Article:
Saturday 28 December 2013


And so we rest our year. I'm not one to mull over it, look back on it. No rewinds here, no resolutions. Not this year at least. I might get soppy as I get older and take you on a tear-jerking recap of the year gone. But for now, you're safe.

To me, a year is just lots of days stuck together with a collective glue; and these stuck-together-days are usually patchy. There are rushed days and slow days, used days and wasted days, great days and grim days, beautiful days and bleh days, rainy days and dry days. Patchy, mixed. Not green or blue, but turquoise. Patchy isn't plain, it's interesting. Like a watercolour where the paint have blotched into each other while you weren't looking. And in that blotchy, turquoise year, if you've woken up well most mornings, and gone to sleep in peace most nights, you've done well. And all that's left for you to do is to hug the people who've helped you wake up well and sleep in peace; hug them into the year that's about to begin. I've hugged D and I've hugged Chotto-ma, really, really tight. And I've sent three mighty hugs to my Ma and Baba and my brother. That's all that matters; the rest is just garnish on the side that nobody eats.

I just have one more hug to go. A two-armed, giant squeeze of a thank-you, no half measures, no garnish. It's for you; for coming back here to read what I write. To read me. I can't tell you how enormously grateful I am for that. And for every kind word that you leave behind. You're part of my turquoise. Consider yourself hugged into my new year.

We're starting the year in Rome. We fly tomorrow, at the break of dawn, for ten days in a lovely little rented apartment in Trastevere. I'll bring back bits of Roma, and meet you here after your year has begun. And after your food and wine have settled. I might even have something that will hurry up the settling - a lovely cup of tea, too patchy to be photogenic, but more interesting for it.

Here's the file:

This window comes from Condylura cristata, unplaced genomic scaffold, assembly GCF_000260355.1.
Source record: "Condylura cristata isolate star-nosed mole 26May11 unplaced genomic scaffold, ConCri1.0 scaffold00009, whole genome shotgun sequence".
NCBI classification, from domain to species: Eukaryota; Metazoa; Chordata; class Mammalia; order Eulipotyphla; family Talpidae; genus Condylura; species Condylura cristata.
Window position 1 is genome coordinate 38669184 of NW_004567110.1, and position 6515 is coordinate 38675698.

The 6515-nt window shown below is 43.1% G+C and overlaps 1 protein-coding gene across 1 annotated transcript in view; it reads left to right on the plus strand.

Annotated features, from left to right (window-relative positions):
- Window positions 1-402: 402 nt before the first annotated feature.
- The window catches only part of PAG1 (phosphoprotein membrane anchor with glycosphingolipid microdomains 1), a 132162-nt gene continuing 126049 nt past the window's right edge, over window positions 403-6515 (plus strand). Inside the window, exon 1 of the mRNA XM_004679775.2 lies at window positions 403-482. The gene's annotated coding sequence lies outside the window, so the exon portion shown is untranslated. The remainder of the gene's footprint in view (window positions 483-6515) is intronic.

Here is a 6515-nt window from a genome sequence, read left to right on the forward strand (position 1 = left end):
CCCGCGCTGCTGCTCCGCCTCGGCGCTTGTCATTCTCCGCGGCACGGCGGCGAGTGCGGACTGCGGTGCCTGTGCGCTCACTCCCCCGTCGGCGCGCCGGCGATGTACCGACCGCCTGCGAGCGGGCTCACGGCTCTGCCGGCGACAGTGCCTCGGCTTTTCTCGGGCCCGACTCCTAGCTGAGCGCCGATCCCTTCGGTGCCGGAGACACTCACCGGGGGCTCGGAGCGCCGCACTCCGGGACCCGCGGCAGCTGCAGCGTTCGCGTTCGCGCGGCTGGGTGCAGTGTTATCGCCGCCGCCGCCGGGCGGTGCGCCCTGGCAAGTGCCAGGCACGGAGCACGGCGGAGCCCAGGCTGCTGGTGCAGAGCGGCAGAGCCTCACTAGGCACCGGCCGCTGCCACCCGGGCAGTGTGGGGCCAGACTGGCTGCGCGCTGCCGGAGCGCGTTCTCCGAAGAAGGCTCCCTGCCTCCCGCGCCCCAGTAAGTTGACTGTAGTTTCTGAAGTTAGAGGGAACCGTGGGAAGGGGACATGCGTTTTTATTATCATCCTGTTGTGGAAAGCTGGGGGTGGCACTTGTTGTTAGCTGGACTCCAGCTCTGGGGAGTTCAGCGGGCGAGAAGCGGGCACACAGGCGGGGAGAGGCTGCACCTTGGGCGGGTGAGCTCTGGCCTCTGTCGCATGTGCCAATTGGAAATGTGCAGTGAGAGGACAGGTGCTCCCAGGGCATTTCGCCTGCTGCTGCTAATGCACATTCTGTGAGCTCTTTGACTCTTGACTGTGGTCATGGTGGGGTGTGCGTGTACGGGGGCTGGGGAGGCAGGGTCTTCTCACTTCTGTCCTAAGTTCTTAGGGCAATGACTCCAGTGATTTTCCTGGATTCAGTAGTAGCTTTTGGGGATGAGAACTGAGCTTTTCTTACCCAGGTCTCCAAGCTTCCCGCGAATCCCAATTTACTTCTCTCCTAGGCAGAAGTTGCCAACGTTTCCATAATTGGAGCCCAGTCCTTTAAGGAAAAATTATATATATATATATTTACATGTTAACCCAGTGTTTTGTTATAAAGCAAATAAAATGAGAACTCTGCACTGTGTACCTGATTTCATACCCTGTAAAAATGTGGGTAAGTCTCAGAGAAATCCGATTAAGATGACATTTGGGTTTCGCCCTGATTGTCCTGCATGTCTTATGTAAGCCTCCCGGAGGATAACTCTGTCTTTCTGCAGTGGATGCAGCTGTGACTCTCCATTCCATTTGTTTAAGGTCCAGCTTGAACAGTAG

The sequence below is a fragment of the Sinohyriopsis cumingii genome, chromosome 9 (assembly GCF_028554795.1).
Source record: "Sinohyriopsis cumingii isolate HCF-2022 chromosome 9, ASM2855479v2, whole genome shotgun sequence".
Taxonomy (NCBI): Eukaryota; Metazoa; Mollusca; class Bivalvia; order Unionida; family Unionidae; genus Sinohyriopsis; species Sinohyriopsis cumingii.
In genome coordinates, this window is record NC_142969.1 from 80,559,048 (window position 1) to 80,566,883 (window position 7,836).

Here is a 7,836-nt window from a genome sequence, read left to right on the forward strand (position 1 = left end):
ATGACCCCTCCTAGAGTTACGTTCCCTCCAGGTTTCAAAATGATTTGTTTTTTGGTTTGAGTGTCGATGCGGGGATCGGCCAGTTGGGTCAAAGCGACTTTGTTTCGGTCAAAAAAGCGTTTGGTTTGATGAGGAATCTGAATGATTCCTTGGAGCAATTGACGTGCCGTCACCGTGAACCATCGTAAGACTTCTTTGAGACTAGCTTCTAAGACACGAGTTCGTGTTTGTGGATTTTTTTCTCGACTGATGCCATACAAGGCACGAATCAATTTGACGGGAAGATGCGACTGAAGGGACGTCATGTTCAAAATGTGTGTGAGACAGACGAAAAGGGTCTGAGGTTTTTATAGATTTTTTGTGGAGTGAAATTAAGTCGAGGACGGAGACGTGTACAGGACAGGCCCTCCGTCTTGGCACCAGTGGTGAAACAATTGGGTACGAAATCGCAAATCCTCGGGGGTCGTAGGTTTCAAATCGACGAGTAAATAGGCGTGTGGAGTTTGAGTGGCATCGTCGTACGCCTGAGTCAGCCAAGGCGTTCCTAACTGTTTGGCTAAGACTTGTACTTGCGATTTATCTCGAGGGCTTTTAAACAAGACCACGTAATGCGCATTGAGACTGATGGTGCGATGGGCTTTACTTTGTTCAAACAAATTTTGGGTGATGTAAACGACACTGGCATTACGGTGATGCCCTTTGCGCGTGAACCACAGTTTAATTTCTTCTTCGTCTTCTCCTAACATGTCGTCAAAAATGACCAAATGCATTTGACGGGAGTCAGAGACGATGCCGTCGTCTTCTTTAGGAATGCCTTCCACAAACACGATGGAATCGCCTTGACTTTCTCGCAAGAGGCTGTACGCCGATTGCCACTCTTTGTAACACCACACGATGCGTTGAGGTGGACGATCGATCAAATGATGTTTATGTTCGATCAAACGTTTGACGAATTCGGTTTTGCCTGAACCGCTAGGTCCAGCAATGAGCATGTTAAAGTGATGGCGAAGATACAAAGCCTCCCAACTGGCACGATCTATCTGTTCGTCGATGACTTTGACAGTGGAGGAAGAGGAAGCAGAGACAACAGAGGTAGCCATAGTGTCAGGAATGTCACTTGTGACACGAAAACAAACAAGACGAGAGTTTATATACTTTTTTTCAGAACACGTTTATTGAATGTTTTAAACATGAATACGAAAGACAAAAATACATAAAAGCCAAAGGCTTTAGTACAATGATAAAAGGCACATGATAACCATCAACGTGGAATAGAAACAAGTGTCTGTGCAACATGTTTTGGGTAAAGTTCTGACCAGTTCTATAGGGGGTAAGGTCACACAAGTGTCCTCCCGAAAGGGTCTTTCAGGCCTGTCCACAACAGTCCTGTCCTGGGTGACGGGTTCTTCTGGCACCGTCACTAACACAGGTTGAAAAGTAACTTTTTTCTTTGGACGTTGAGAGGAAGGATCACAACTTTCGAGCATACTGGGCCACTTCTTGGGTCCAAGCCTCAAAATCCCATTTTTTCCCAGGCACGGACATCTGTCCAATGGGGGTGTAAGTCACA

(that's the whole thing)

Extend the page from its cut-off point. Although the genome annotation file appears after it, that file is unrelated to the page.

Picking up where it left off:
Have a wonderful, turquoise 2014, everyone. Love, hugs and home-brewed tea from me, D and Chotto-ma.

Darjeeling tea with orange, rosemary & black pepper


1 1/2 tsp loose leaf Darjeeling tea (1 tea bag if that's what you have)
3 small clementines (oranges), juiced
A generous pinch of freshly, and coarsely, ground black pepper
Fresh sprigs of rosemary

In a teapot, soak the Darjeeling tea,  one sprig of rosemary and pepper in two cups of hot water for 3 minutes. Mix in the orange juice, stir and pour into cups.
Add sugar to taste. Put a fresh sprig of rosemary into each cup to stir the sugar in.
Drink warm, or chilled. I love both.

Monday 23 December 2013

[minute] Waiting in a basket

May, 2009. She was seven months old. I'd plonked her into the laundry basket while I finished cooking dinner so she wouldn't crawl into trouble. Or crawl between my feet while I cooked. She liked feet. Especially D's feet. She'd always crawl up on stealthy knees while he read or worked and she'd lick his toes and make him jump.

Sunday 1 December 2013

He chopping, me stirring

It gets dark by 4 o'clock in the evening, and Venus lights up before the lampposts; she's Chotto-ma's favourite planet. We're hanging between autumn and winter now, like the last leaves. Today, I ran downstairs just before the light died, to take a couple of photographs for you. I owed you autumn.